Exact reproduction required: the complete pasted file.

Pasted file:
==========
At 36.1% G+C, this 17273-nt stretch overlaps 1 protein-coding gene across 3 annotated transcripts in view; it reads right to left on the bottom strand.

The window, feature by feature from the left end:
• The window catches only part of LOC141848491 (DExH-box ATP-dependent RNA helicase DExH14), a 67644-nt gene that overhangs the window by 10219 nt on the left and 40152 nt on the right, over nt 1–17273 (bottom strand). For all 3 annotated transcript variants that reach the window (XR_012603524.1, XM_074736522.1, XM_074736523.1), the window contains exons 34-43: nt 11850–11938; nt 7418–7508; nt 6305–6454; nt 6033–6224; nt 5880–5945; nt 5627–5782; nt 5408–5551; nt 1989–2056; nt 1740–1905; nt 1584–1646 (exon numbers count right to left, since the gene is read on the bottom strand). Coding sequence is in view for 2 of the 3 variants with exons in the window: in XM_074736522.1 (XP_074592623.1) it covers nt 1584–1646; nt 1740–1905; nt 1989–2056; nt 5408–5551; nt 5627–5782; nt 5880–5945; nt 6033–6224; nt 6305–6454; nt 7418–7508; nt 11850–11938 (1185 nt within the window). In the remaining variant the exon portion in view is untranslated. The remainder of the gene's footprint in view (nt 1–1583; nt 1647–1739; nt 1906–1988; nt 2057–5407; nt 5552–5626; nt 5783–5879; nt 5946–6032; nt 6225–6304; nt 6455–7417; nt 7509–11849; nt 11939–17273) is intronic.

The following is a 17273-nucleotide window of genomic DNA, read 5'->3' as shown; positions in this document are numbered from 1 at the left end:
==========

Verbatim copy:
At 36.1% G+C, this 17273-nt stretch overlaps 1 protein-coding gene across 3 annotated transcripts in view; it reads right to left on the bottom strand.

The window, feature by feature from the left end:
• The window catches only part of LOC141848491 (DExH-box ATP-dependent RNA helicase DExH14), a 67644-nt gene that overhangs the window by 10219 nt on the left and 40152 nt on the right, over nt 1–17273 (bottom strand). For all 3 annotated transcript variants that reach the window (XR_012603524.1, XM_074736522.1, XM_074736523.1), the window contains exons 34-43: nt 11850–11938; nt 7418–7508; nt 6305–6454; nt 6033–6224; nt 5880–5945; nt 5627–5782; nt 5408–5551; nt 1989–2056; nt 1740–1905; nt 1584–1646 (exon numbers count right to left, since the gene is read on the bottom strand). Coding sequence is in view for 2 of the 3 variants with exons in the window: in XM_074736522.1 (XP_074592623.1) it covers nt 1584–1646; nt 1740–1905; nt 1989–2056; nt 5408–5551; nt 5627–5782; nt 5880–5945; nt 6033–6224; nt 6305–6454; nt 7418–7508; nt 11850–11938 (1185 nt within the window). In the remaining variant the exon portion in view is untranslated. The remainder of the gene's footprint in view (nt 1–1583; nt 1647–1739; nt 1906–1988; nt 2057–5407; nt 5552–5626; nt 5783–5879; nt 5946–6032; nt 6225–6304; nt 6455–7417; nt 7509–11849; nt 11939–17273) is intronic.

The following is a 17273-nucleotide window of genomic DNA, read 5'->3' as shown; positions in this document are numbered from 1 at the left end: